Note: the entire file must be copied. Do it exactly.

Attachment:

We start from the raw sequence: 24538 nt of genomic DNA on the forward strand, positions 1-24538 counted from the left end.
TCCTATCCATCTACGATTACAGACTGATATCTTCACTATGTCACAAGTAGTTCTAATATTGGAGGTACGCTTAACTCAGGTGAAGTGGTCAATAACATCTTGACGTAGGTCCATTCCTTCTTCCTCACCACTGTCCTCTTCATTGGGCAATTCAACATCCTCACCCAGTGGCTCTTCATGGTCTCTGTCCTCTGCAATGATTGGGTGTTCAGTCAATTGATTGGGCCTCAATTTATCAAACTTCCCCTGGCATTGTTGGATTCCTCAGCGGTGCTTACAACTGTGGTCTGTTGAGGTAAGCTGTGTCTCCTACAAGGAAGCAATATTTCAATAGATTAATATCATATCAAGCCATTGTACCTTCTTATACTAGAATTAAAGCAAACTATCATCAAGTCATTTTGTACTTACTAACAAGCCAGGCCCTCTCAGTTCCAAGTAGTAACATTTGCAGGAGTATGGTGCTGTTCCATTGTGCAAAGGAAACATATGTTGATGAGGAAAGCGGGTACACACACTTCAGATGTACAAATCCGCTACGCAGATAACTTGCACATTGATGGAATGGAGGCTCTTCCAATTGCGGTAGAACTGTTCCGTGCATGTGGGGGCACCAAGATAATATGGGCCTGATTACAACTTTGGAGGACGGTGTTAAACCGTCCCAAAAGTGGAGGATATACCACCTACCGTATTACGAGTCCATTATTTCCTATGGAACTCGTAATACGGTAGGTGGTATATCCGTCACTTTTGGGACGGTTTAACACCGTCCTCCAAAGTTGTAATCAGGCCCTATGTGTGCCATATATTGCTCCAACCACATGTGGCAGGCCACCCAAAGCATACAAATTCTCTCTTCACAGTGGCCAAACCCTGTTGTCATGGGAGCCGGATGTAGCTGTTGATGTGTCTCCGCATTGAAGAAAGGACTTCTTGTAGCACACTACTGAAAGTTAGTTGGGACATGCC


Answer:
We start from the raw sequence: 24538 nt of genomic DNA on the forward strand, positions 1-24538 counted from the left end.
TCCTATCCATCTACGATTACAGACTGATATCTTCACTATGTCACAAGTAGTTCTAATATTGGAGGTACGCTTAACTCAGGTGAAGTGGTCAATAACATCTTGACGTAGGTCCATTCCTTCTTCCTCACCACTGTCCTCTTCATTGGGCAATTCAACATCCTCACCCAGTGGCTCTTCATGGTCTCTGTCCTCTGCAATGATTGGGTGTTCAGTCAATTGATTGGGCCTCAATTTATCAAACTTCCCCTGGCATTGTTGGATTCCTCAGCGGTGCTTACAACTGTGGTCTGTTGAGGTAAGCTGTGTCTCCTACAAGGAAGCAATATTTCAATAGATTAATATCATATCAAGCCATTGTACCTTCTTATACTAGAATTAAAGCAAACTATCATCAAGTCATTTTGTACTTACTAACAAGCCAGGCCCTCTCAGTTCCAAGTAGTAACATTTGCAGGAGTATGGTGCTGTTCCATTGTGCAAAGGAAACATATGTTGATGAGGAAAGCGGGTACACACACTTCAGATGTACAAATCCGCTACGCAGATAACTTGCACATTGATGGAATGGAGGCTCTTCCAATTGCGGTAGAACTGTTCCGTGCATGTGGGGGCACCAAGATAATATGGGCCTGATTACAACTTTGGAGGACGGTGTTAAACCGTCCCAAAAGTGGAGGATATACCACCTACCGTATTACGAGTCCATTATTTCCTATGGAACTCGTAATACGGTAGGTGGTATATCCGTCACTTTTGGGACGGTTTAACACCGTCCTCCAAAGTTGTAATCAGGCCCTATGTGTGCCATATATTGCTCCAACCACATGTGGCAGGCCACCCAAAGCATACAAATTCTCTCTTCACAGTGGCCAAACCCTGTTGTCATGGGAGCCGGATGTAGCTGTTGATGTGTCTCCGCATTGAAGAAAGGACTTCTTGTAGCACACTACTGAAAGTTAGTTGGGACATGCC